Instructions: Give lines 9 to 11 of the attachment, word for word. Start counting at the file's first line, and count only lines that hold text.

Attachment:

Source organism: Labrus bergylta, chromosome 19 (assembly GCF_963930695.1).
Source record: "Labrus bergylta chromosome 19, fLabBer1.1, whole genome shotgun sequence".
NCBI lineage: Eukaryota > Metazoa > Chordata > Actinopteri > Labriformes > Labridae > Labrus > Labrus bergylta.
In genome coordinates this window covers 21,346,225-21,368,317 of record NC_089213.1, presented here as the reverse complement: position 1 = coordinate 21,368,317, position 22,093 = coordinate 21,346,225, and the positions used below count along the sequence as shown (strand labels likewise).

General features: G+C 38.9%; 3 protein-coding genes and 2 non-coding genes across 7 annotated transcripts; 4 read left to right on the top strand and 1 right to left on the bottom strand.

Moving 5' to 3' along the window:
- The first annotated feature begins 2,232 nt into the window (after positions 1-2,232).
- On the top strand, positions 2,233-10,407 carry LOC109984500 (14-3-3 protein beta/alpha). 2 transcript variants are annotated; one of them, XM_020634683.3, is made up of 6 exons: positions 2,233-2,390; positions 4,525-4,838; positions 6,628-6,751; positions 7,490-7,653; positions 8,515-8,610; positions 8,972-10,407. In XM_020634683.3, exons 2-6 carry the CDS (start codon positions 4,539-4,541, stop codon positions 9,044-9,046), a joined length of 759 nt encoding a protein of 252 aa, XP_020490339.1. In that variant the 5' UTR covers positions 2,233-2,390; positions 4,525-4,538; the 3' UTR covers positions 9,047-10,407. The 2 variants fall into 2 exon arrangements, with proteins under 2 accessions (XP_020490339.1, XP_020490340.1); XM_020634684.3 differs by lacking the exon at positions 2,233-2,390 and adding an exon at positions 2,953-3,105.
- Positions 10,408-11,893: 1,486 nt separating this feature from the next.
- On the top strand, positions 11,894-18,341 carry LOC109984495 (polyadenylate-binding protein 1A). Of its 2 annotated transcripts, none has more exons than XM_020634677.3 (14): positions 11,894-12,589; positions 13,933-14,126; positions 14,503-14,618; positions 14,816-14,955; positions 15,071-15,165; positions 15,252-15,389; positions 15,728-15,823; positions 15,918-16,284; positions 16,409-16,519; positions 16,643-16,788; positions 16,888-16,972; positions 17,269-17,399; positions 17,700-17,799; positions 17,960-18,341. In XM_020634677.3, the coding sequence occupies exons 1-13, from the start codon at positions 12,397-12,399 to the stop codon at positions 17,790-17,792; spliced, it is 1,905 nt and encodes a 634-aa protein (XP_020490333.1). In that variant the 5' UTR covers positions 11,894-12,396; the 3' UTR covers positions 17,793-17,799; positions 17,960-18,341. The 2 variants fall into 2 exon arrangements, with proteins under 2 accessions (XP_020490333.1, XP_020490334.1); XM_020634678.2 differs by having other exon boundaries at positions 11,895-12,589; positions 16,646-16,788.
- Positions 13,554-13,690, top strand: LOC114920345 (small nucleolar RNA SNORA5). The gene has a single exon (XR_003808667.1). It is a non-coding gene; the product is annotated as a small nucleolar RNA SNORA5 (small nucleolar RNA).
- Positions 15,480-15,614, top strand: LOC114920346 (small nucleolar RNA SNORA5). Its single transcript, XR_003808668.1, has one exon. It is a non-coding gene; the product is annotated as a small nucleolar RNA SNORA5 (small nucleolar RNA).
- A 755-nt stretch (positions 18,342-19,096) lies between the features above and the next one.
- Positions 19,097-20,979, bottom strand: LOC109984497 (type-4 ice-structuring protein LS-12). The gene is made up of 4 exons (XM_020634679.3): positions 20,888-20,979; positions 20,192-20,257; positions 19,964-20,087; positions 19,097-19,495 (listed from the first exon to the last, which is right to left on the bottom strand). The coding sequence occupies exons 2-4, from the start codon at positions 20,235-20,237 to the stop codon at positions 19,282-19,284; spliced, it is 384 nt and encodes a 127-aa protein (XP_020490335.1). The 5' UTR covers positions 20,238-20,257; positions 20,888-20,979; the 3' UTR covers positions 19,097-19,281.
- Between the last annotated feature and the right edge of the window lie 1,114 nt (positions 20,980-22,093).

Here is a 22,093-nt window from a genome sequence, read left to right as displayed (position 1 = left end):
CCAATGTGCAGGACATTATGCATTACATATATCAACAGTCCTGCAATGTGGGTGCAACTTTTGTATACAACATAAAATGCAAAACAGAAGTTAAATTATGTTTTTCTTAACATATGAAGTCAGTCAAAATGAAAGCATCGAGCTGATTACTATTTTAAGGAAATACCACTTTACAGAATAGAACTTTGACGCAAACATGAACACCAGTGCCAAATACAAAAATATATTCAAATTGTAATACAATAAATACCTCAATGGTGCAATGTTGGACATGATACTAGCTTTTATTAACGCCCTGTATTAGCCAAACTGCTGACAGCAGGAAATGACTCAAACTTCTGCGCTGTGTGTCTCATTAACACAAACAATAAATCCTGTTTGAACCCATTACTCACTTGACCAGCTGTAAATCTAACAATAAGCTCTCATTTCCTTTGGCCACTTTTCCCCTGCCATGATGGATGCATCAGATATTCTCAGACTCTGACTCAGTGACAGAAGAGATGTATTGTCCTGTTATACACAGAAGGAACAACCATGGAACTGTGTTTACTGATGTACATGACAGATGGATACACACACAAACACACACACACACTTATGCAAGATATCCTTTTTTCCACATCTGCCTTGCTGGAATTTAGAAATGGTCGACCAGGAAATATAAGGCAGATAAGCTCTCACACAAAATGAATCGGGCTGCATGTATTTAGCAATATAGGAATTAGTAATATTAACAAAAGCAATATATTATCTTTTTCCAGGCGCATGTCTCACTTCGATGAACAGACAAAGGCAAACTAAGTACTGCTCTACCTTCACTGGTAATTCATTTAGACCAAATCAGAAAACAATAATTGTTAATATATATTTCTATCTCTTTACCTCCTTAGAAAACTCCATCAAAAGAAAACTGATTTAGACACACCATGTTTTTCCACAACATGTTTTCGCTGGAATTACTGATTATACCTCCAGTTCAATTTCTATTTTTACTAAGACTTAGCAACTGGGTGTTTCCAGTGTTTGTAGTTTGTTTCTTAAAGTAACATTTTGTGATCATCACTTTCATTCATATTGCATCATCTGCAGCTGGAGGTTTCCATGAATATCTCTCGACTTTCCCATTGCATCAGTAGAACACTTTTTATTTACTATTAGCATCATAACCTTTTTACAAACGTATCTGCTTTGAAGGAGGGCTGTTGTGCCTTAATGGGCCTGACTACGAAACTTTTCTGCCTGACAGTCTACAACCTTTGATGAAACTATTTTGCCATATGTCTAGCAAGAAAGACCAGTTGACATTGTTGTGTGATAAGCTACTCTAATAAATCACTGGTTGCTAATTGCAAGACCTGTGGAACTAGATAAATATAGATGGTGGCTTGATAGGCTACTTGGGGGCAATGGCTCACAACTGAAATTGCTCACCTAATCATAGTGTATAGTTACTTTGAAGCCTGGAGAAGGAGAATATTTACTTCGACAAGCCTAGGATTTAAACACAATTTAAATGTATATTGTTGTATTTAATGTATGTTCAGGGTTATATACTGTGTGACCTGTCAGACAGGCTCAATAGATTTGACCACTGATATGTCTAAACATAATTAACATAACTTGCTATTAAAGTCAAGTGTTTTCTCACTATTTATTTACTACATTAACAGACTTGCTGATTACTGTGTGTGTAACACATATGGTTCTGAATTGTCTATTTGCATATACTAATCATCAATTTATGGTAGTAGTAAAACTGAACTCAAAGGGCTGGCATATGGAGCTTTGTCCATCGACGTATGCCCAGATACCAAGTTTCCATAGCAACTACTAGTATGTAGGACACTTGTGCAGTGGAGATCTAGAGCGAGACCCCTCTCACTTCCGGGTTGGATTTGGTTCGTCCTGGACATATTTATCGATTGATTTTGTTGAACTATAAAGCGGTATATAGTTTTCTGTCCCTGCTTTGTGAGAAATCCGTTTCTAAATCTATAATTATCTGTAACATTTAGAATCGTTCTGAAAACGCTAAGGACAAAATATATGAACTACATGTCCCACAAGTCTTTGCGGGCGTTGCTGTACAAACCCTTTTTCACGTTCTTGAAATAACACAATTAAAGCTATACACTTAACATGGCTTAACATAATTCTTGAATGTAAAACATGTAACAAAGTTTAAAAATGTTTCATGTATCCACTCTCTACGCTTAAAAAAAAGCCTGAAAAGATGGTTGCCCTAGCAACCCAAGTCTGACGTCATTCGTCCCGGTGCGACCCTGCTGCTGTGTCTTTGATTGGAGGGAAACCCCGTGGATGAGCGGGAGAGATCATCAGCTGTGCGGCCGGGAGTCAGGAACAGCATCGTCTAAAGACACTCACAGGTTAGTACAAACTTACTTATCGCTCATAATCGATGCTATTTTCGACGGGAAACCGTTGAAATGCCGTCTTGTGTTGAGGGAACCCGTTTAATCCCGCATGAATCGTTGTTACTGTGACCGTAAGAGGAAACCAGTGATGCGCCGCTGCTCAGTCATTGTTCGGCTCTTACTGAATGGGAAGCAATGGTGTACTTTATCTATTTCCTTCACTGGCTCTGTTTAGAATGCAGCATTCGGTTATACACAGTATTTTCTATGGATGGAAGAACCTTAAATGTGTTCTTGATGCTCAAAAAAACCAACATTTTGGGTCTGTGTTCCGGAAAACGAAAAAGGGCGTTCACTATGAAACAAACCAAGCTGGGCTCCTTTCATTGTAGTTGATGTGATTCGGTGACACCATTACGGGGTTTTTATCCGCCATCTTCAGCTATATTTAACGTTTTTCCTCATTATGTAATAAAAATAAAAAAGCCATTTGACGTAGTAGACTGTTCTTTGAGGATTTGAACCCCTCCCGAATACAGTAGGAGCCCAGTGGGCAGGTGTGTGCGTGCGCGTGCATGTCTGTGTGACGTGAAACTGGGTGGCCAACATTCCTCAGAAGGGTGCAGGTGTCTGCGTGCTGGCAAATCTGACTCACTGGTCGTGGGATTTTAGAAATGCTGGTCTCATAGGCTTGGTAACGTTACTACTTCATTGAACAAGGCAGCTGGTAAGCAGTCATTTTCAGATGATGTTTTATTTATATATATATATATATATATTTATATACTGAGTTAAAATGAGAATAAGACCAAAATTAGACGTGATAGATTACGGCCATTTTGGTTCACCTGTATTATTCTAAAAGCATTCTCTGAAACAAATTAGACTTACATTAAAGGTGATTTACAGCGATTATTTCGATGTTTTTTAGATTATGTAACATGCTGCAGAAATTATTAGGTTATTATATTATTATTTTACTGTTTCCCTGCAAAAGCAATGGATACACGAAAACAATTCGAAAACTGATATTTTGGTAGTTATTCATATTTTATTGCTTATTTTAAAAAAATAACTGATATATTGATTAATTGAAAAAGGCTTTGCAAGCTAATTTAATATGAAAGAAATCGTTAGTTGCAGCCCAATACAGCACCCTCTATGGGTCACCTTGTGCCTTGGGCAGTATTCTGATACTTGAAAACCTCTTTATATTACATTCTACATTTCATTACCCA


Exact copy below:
- Positions 10,408-11,893: 1,486 nt separating this feature from the next.
- On the top strand, positions 11,894-18,341 carry LOC109984495 (polyadenylate-binding protein 1A). Of its 2 annotated transcripts, none has more exons than XM_020634677.3 (14): positions 11,894-12,589; positions 13,933-14,126; positions 14,503-14,618; positions 14,816-14,955; positions 15,071-15,165; positions 15,252-15,389; positions 15,728-15,823; positions 15,918-16,284; positions 16,409-16,519; positions 16,643-16,788; positions 16,888-16,972; positions 17,269-17,399; positions 17,700-17,799; positions 17,960-18,341. In XM_020634677.3, the coding sequence occupies exons 1-13, from the start codon at positions 12,397-12,399 to the stop codon at positions 17,790-17,792; spliced, it is 1,905 nt and encodes a 634-aa protein (XP_020490333.1). In that variant the 5' UTR covers positions 11,894-12,396; the 3' UTR covers positions 17,793-17,799; positions 17,960-18,341. The 2 variants fall into 2 exon arrangements, with proteins under 2 accessions (XP_020490333.1, XP_020490334.1); XM_020634678.2 differs by having other exon boundaries at positions 11,895-12,589; positions 16,646-16,788.
- Positions 13,554-13,690, top strand: LOC114920345 (small nucleolar RNA SNORA5). The gene has a single exon (XR_003808667.1). It is a non-coding gene; the product is annotated as a small nucleolar RNA SNORA5 (small nucleolar RNA).